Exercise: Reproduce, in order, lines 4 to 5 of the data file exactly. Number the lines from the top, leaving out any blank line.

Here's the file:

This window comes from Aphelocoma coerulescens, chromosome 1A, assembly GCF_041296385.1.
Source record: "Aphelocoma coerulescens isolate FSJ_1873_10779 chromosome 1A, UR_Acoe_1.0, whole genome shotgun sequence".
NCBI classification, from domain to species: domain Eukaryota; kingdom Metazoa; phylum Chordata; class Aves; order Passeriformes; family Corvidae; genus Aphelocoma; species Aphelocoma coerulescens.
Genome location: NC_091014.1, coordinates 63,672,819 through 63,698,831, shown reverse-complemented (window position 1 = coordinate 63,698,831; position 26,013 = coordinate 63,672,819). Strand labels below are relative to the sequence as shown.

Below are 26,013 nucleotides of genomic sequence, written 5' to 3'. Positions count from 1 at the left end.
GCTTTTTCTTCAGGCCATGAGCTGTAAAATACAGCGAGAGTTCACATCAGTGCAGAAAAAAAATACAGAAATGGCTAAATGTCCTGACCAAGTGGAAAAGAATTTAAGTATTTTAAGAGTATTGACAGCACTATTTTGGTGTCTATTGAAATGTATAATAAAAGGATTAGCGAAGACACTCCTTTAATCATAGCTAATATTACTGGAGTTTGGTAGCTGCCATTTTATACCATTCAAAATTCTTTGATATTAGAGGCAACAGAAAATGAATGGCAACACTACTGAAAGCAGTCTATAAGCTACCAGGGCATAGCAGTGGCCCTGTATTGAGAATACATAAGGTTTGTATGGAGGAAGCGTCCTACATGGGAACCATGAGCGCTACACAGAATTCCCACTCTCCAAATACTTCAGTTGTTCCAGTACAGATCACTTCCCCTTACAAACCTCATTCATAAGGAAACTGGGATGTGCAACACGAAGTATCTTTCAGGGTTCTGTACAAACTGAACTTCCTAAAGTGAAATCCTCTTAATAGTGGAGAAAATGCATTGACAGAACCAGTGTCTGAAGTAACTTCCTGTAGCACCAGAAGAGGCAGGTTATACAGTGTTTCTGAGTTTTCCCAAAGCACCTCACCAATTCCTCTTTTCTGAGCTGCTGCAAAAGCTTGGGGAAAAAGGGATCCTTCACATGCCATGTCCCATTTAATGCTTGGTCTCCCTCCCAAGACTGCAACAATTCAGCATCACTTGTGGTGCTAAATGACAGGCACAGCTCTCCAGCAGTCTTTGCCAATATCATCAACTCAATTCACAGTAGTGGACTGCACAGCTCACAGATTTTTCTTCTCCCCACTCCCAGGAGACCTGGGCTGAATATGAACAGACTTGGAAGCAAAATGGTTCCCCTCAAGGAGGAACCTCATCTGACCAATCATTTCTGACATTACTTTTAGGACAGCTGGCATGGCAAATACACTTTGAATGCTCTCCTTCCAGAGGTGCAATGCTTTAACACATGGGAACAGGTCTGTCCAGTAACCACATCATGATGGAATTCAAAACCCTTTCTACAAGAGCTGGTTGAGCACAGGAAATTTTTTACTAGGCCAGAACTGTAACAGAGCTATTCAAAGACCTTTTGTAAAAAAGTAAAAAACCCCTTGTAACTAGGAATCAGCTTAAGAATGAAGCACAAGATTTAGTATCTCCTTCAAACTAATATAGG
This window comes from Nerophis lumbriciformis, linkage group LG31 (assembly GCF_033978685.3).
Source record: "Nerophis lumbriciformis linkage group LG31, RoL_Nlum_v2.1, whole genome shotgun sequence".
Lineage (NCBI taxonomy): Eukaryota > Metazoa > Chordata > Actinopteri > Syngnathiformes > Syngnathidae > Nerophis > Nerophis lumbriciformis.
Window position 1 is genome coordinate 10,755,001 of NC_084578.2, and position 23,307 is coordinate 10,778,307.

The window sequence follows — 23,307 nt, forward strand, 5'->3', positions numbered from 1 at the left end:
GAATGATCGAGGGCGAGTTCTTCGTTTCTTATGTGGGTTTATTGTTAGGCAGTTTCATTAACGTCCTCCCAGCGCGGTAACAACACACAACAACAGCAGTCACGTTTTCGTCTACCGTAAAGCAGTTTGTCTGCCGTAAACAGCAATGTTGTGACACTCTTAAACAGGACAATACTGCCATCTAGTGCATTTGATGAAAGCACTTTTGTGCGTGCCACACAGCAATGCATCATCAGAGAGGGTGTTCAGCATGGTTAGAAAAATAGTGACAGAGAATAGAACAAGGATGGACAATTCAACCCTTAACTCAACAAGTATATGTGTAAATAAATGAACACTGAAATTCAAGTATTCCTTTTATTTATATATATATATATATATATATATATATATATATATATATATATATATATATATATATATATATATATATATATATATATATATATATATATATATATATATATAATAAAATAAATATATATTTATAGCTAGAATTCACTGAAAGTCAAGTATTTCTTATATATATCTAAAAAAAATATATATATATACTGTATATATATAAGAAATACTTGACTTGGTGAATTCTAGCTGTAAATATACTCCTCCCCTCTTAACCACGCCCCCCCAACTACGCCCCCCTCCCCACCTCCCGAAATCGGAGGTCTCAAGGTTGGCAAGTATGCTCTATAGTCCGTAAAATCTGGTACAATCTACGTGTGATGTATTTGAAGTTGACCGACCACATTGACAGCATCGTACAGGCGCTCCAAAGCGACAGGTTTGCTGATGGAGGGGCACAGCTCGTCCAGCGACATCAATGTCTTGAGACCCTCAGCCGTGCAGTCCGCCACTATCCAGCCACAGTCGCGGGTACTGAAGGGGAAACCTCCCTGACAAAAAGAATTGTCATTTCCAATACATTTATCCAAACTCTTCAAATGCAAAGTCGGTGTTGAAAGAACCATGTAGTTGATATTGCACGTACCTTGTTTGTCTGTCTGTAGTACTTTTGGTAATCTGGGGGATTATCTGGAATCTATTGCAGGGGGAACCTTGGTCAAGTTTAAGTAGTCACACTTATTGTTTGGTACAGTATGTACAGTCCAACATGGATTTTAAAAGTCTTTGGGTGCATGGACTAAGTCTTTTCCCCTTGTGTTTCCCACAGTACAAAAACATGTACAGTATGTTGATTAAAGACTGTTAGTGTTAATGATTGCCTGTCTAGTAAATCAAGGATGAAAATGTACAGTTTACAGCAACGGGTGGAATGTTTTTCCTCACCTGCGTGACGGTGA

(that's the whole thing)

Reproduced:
Genome location: NC_091014.1, coordinates 63,672,819 through 63,698,831, shown reverse-complemented (window position 1 = coordinate 63,698,831; position 26,013 = coordinate 63,672,819). Strand labels below are relative to the sequence as shown.

Below are 26,013 nucleotides of genomic sequence, written 5' to 3'. Positions count from 1 at the left end.